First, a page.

Notes: Dance doesn’t know how to NOT make the finals here. The junior made it for the third straight year. Both he and Ashnault already had S32 belts coming in.
The match went to overtime tied at two; a reversal for Devon Jackson (Ind.) vs. two escapes by Alex Cisneros (Calif.). Cisneros had a good scoring opportunity in overtime, but couldn’t convert the takedown on the edge. Jackson chose bottom and Cisneros rode him out for a 3-2 win and his second Super 32 belt.
Consider these facts: Austin Mathews (Pa.) is ranked nationally, he’s twice won NHSCA national weight-class titles in Virginia Beach and he was a Pennsylvania state runner-up last year as a sophomore. Now consider that Michigan’s Ben Whitford completely dominated him, 13-3, in a match that included many “wow” moments. Whitford is a special talent.
Notes: You also have to give Ohioan Nate Skonieczny his due. Despite a disappointing early loss, he won eight straight wrestleback matches to claim third. North Carolinian Tony DeAngelo, who was a NHSCA junior runner-up, had another great tourney and placed fifth. Corey Stasenko (N.J.) and Mike Hess (Fla.) put their names on the map by claiming fourth and sixth.
Lenny Richardson (N.J.) proved he’s a very good wrestler with high upside after almost running the gamut in Greensboro as he scored first in the finals (in one of the weirdest takedowns you’ll ever see). But Jacob Crawford (Va.) came back with one of his beautiful low singles and a couple escapes to take the belt, 4-2, in his second career Super 32 final.
Notes: How about Jake Faust of Ohio. He lost in the second round then ripped off ten straight wins to finish third. The list of kids he beat on the back side is impressive, to say the least: Will Switzer (Md), Kevin Moylan (Ill.), James Dekrone (NY), Ty Lydic (Pa.), Solomon Chisko (Pa.) and Matt Cimato (Pa.).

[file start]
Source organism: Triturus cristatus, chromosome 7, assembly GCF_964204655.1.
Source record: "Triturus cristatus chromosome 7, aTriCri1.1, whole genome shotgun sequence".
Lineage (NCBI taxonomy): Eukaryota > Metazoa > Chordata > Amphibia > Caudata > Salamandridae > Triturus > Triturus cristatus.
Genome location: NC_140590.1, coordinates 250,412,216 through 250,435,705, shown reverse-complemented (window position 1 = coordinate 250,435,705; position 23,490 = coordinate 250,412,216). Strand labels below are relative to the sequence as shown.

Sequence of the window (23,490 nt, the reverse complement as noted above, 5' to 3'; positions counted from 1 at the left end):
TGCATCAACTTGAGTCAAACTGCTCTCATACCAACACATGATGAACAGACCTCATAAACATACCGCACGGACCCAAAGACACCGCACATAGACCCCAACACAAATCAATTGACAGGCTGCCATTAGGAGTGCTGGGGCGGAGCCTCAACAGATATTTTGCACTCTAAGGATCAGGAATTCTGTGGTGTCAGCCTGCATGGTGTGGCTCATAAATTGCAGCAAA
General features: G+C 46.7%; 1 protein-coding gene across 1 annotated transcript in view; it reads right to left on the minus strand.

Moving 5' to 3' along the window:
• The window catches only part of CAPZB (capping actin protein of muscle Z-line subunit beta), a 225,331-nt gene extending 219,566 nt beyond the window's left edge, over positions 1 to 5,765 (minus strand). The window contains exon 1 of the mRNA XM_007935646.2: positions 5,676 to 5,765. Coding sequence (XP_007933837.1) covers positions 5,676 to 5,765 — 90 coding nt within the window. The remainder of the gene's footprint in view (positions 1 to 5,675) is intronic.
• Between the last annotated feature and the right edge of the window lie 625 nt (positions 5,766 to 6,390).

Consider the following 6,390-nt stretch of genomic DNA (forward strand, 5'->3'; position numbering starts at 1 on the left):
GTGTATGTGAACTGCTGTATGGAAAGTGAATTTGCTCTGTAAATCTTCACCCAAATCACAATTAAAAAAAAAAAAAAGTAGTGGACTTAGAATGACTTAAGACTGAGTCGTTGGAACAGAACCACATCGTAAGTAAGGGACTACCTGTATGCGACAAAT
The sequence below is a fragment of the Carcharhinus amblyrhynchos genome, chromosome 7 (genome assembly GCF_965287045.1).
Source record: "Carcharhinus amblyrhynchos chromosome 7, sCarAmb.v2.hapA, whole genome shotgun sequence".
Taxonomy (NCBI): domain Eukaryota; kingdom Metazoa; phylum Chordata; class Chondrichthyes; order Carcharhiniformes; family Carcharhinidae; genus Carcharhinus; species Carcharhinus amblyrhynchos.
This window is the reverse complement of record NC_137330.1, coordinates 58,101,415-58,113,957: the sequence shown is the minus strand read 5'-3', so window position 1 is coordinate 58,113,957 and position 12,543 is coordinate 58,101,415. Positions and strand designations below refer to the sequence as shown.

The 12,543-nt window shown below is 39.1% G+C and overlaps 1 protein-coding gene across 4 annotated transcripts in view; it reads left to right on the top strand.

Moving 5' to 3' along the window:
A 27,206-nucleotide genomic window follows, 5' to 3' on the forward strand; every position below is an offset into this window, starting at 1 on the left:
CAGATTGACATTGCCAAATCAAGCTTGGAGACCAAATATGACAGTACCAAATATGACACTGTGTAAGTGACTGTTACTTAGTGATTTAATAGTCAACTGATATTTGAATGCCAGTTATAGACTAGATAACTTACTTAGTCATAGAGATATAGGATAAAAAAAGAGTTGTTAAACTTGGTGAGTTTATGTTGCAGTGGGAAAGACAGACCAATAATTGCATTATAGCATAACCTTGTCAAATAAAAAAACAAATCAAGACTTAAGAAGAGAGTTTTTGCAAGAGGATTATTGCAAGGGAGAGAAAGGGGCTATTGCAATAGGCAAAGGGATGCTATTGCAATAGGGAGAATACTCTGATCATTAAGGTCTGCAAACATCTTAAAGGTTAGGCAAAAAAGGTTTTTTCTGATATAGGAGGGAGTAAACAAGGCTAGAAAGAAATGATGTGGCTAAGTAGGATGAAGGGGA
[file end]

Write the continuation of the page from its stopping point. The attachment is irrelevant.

In a battle of former NHSCA champs, Josh Llopez (Md.) and Nick Kee (N.C.) are two probable future stars. Llopez is much smaller than Kee, but that didn’t stop him as he put his slickness and non-stop motor to use, winning scrambles in a 5-1 win.
“It was great to win this,” Llopez said. “It’s a great tournament with so many good guys here. I feel like I always come up just short. To tell you the truth, I feel like I’ve choked a lot in big matches. So getting a win in the finals of such a big tournament was a great feeling.”
Notes: This weight was extremely young. Of the top five placers, only third-place John Keck (N.Y.) has more than two years of high school wrestling experience. With their past credentials and now a placing here, fourth-place Garrett Hammond (Pa.) and fifth-place Garrett Peppelman (Pa.) upped their stock.
Pennsylvania sophomore Chance Marsteller was in control as usual, but the hardnosed, blue-collar Cody Allala (Va.) made him work for his points in a 5-2 decision.
Notes: The backside was filled with injury defaults. Devon Gobbo (N.J.), Victor Peirera (Calif.), Jason Luster (Pa.) and Geno Morelli (Pa.) all sacrificed at least one bout.
Taylor Massa (Michigan) enforced his will on Elliot Riddick (Pa.), getting him out of position and capitalizing on it time and time again for a 16-6 major.
Oregon’s Brandon Griffin was looking for his second title, and in the opening moments of the bout it looked like he was off to a good start. He got in with a standing single, and was looking for the first points.
But he was unable to convert and Timothy Dudley (S.C.) posted won two hand-fighting situations thereafter to cap an 8-1 win and a fabulous tournament.
Dudley, the NHSCA Junior champion from last spring, verballed to North Carolina just days before the tournament.
This was a really interesting match-up of two similar wrestlers Matt McCutcheon (Pa.) and Brooks Climmons (Ga). Both are on the smallish side. Both are quick and active and really ‘go’. Both have great hips. Regulation went without a takedown, but that wasn’t due to a lack of action. McCutcheon escaped for the belt in the ride out of a 2-1 decision.
Thomas Haines (Pa.) wrestled both fluidly and assertively, turning everything Ray Stone (Ohio) had into points for a 13-0 major.
Haines, who was the heaviest freshman to win a Pennsylvania state title last winter, also becomes the heaviest sophomore to win a Super 32 title. Patrick Bond (Great Bridge, VA) won at 189 pounds in 2002.
Although it was just a one-point affair, Doug Vollaro dominated positioning and was noticeably excited after winning the belt, 3-1 over fellow Floridian John Dreggors. Florida took the top three places with Mike Kosoy claiming third.